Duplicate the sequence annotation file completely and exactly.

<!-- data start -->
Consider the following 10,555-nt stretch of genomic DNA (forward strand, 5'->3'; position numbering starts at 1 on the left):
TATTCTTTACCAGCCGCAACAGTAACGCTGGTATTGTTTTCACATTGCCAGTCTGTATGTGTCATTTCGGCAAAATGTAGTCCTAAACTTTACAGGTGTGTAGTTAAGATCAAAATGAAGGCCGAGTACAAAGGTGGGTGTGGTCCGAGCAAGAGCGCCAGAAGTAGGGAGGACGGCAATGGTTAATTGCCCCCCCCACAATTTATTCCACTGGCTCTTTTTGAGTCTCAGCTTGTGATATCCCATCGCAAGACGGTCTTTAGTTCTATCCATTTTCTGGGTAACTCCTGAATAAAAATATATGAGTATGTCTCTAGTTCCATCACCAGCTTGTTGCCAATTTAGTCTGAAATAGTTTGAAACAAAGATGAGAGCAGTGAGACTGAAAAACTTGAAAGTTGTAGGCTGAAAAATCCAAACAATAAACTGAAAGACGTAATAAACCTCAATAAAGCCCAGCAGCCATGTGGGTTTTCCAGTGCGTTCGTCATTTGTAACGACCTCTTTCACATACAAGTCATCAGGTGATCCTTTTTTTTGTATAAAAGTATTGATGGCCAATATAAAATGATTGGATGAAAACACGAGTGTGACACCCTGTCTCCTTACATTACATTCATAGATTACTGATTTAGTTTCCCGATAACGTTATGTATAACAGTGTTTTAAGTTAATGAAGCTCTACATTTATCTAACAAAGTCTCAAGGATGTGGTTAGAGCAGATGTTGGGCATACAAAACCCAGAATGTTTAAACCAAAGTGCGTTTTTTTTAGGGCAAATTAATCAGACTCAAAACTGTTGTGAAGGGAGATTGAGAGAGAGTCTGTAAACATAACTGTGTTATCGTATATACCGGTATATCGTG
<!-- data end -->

Consider the following 10,555-nt stretch of genomic DNA (forward strand, 5'->3'; position numbering starts at 1 on the left):
TATTCTTTACCAGCCGCAACAGTAACGCTGGTATTGTTTTCACATTGCCAGTCTGTATGTGTCATTTCGGCAAAATGTAGTCCTAAACTTTACAGGTGTGTAGTTAAGATCAAAATGAAGGCCGAGTACAAAGGTGGGTGTGGTCCGAGCAAGAGCGCCAGAAGTAGGGAGGACGGCAATGGTTAATTGCCCCCCCCACAATTTATTCCACTGGCTCTTTTTGAGTCTCAGCTTGTGATATCCCATCGCAAGACGGTCTTTAGTTCTATCCATTTTCTGGGTAACTCCTGAATAAAAATATATGAGTATGTCTCTAGTTCCATCACCAGCTTGTTGCCAATTTAGTCTGAAATAGTTTGAAACAAAGATGAGAGCAGTGAGACTGAAAAACTTGAAAGTTGTAGGCTGAAAAATCCAAACAATAAACTGAAAGACGTAATAAACCTCAATAAAGCCCAGCAGCCATGTGGGTTTTCCAGTGCGTTCGTCATTTGTAACGACCTCTTTCACATACAAGTCATCAGGTGATCCTTTTTTTTGTATAAAAGTATTGATGGCCAATATAAAATGATTGGATGAAAACACGAGTGTGACACCCTGTCTCCTTACATTACATTCATAGATTACTGATTTAGTTTCCCGATAACGTTATGTATAACAGTGTTTTAAGTTAATGAAGCTCTACATTTATCTAACAAAGTCTCAAGGATGTGGTTAGAGCAGATGTTGGGCATACAAAACCCAGAATGTTTAAACCAAAGTGCGTTTTTTTTAGGGCAAATTAATCAGACTCAAAACTGTTGTGAAGGGAGATTGAGAGAGAGTCTGTAAACATAACTGTGTTATCGTATATACCGGTATATCGTG